I picked up Dan Brown’s latest hot title at the airport on my way home. I’ve read all his best-sellers. I’d seen him interviewed on UK breakfast television while I was away and thought,
What a nice man.
He doesn’t come across all stuffed up with his own importance. In fact, he spoke with some humility about the way he values his UK fans even though his UK critics appear to be the most anti-DB.
He’s right about his UK critics. Having a go at Dan Brown novels is a national sport, it would seem. And it’s not just professional literary critics who like beating up on one of the most popular novelists ever.
On wannabe writers websites, where aspiring novelists review each other’s work, the name Dan Brown is bandied about as an example of how NOT to write. Stand-up comedians, for goodness sake, mock the man’s style. Samples of his syntax are held up for ridicule.
Yet his books SELL.
You’ve got to ask yourself why.
Who are the critics who slate him? Are they the same people he’s writing for?
No! Absolutely not. Dan Brown writes for the masses. He writes for people who love a good yarn. People who don’t analyze his opening paragraphs. Mr Brown doesn’t write literary fiction. He doesn’t write to please the critic in residence at the Daily Blab or the International Blah, Blah, Blah. So they give him a hard time. Read the following link from Sky News.
Dan Brown says he writes the kinds of stories he likes to read. It’s amazing that he’s still willing to give interviews. He doesn’t really need to, after all. The man must be rolling in it. He doesn’t need to court anybody. In interview, even when his TV host is acting as tormentor, Dan Brown comes across well in my opinion.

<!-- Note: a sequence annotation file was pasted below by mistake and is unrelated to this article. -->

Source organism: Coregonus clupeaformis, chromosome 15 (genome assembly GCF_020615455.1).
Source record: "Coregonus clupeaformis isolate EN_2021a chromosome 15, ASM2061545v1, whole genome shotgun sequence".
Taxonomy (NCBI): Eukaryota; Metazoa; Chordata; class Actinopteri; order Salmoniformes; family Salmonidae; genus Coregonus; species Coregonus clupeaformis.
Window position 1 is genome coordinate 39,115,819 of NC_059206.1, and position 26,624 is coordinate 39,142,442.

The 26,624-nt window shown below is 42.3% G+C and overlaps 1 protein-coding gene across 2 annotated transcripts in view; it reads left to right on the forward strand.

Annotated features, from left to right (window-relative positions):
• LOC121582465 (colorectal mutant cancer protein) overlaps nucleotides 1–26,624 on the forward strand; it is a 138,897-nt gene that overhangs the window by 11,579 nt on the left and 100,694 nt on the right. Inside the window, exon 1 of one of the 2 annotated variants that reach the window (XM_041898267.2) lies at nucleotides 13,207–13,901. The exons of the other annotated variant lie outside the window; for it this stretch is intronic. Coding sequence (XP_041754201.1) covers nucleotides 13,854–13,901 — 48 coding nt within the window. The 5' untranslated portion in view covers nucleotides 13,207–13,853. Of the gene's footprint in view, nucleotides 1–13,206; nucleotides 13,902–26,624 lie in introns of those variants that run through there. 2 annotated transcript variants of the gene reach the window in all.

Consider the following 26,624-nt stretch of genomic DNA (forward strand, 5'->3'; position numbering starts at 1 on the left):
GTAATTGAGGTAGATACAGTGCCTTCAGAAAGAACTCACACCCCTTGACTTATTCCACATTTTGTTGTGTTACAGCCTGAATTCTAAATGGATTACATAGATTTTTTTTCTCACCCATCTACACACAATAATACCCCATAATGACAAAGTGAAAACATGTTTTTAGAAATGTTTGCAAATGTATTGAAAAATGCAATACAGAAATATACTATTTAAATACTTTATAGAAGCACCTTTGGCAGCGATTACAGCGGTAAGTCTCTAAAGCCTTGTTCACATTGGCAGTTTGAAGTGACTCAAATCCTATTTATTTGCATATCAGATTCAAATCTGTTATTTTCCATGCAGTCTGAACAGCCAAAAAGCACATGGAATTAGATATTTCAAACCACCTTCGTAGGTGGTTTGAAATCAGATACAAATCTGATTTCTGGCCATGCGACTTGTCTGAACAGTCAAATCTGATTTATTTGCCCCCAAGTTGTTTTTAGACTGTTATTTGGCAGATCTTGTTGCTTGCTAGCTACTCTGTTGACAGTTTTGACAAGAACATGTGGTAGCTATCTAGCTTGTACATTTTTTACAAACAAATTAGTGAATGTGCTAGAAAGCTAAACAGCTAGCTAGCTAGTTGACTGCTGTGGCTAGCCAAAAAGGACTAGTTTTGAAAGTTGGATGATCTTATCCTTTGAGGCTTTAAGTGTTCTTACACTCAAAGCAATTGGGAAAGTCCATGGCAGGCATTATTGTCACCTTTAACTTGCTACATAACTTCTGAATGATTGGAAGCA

Maybe he comes across as a decent sort because that’s exactly what he is. Full stop. There’s no pretence about the man. I hope so.
So, let’s have a look at why Dan Brown is so vilified in certain quarters. In Inferno, he begins with his main character, Robert Langdon waking up from a nightmare. According to fiction editors around the planet, this is such a no-no, your agent would drop you there and then.
In literary agency Darley Anderson’s latest post there’s a piece about ways NOT to begin. Descriptions of the moon, dreams, traffic, weather, looking in a mirror are all such turn-offs, apparently, that your manuscript wouldn’t get past the reader. You wouldn’t even make it to the agent’s desk.
It’s not the only no-no Dan Brown gets away with. He pairs adjectives. Shock horror. Dan Brown writes things like incredibly dangerous and ornately carved. Blimey! Not adverbs too, you might gasp. Experts will tell you anybody who writes things like old, weathered gate isn’t trying hard enough to improve their skills.
But here”s the thing. Dan Brown’s Inferno hit #1 on the best-seller lists BEFORE it was available to buy.
Check out any best-seller list you care to name to see its position today.
That’s right. Dan Brown’s Inferno is right up there.
Anybody who begrudges him his popularity must be just plain jealous. There are elements of his style that grate a little with me, but it doesn’t stop me buying his books. I don’t particularly care an awful lot what happens to his characters; they never seem quite real to me, a bit like Indiana Jones and his Scots dad. But THE STORY. Oh, the story with its puzzles and misunderstandings and codes and surprises you knew were coming anyway – I LOVE Dan Brown’s stories.
Go Dan. Go Dan.
His work is so controversial amongst the literati their bewilderment only serves to stoke the fire. Now THAT’S clever. Get your enemies to fight your cause for you. Ouch! HOT!